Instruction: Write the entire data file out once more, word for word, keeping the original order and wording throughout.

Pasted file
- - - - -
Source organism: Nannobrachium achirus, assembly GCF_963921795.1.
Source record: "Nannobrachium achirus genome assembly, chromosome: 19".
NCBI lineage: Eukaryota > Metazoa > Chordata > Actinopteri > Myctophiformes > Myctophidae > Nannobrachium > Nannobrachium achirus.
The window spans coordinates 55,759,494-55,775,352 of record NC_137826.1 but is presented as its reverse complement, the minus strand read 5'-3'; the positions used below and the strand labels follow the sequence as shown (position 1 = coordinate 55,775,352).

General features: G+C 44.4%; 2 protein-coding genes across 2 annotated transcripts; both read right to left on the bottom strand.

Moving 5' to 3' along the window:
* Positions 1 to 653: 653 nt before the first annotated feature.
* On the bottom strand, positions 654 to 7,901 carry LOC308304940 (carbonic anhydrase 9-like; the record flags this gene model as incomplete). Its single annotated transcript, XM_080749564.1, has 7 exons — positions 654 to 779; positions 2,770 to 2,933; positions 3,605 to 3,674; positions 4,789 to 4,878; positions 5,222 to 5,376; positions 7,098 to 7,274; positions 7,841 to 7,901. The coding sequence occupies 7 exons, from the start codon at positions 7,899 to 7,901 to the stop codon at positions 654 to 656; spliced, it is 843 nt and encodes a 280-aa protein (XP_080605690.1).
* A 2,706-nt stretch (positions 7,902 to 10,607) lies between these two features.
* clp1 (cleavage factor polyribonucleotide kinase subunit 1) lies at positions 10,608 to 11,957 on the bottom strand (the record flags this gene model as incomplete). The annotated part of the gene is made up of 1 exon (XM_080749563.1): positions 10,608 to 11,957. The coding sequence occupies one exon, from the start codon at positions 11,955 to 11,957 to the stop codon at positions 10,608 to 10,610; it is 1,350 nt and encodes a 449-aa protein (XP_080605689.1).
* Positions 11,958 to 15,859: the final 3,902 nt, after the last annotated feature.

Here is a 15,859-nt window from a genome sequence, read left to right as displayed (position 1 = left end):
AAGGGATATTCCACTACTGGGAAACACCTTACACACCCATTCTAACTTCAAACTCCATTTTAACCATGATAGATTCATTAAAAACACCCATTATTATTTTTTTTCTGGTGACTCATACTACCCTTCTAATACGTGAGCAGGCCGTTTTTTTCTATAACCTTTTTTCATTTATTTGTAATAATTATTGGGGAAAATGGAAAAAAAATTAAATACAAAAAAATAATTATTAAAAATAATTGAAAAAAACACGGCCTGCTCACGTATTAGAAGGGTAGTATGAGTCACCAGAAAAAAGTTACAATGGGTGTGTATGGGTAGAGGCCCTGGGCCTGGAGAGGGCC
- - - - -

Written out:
Source organism: Nannobrachium achirus, assembly GCF_963921795.1.
Source record: "Nannobrachium achirus genome assembly, chromosome: 19".
NCBI lineage: Eukaryota > Metazoa > Chordata > Actinopteri > Myctophiformes > Myctophidae > Nannobrachium > Nannobrachium achirus.
The window spans coordinates 55,759,494-55,775,352 of record NC_137826.1 but is presented as its reverse complement, the minus strand read 5'-3'; the positions used below and the strand labels follow the sequence as shown (position 1 = coordinate 55,775,352).

General features: G+C 44.4%; 2 protein-coding genes across 2 annotated transcripts; both read right to left on the bottom strand.

Moving 5' to 3' along the window:
* Positions 1 to 653: 653 nt before the first annotated feature.
* On the bottom strand, positions 654 to 7,901 carry LOC308304940 (carbonic anhydrase 9-like; the record flags this gene model as incomplete). Its single annotated transcript, XM_080749564.1, has 7 exons — positions 654 to 779; positions 2,770 to 2,933; positions 3,605 to 3,674; positions 4,789 to 4,878; positions 5,222 to 5,376; positions 7,098 to 7,274; positions 7,841 to 7,901. The coding sequence occupies 7 exons, from the start codon at positions 7,899 to 7,901 to the stop codon at positions 654 to 656; spliced, it is 843 nt and encodes a 280-aa protein (XP_080605690.1).
* A 2,706-nt stretch (positions 7,902 to 10,607) lies between these two features.
* clp1 (cleavage factor polyribonucleotide kinase subunit 1) lies at positions 10,608 to 11,957 on the bottom strand (the record flags this gene model as incomplete). The annotated part of the gene is made up of 1 exon (XM_080749563.1): positions 10,608 to 11,957. The coding sequence occupies one exon, from the start codon at positions 11,955 to 11,957 to the stop codon at positions 10,608 to 10,610; it is 1,350 nt and encodes a 449-aa protein (XP_080605689.1).
* Positions 11,958 to 15,859: the final 3,902 nt, after the last annotated feature.

Here is a 15,859-nt window from a genome sequence, read left to right as displayed (position 1 = left end):
AAGGGATATTCCACTACTGGGAAACACCTTACACACCCATTCTAACTTCAAACTCCATTTTAACCATGATAGATTCATTAAAAACACCCATTATTATTTTTTTTCTGGTGACTCATACTACCCTTCTAATACGTGAGCAGGCCGTTTTTTTCTATAACCTTTTTTCATTTATTTGTAATAATTATTGGGGAAAATGGAAAAAAAATTAAATACAAAAAAATAATTATTAAAAATAATTGAAAAAAACACGGCCTGCTCACGTATTAGAAGGGTAGTATGAGTCACCAGAAAAAAGTTACAATGGGTGTGTATGGGTAGAGGCCCTGGGCCTGGAGAGGGCC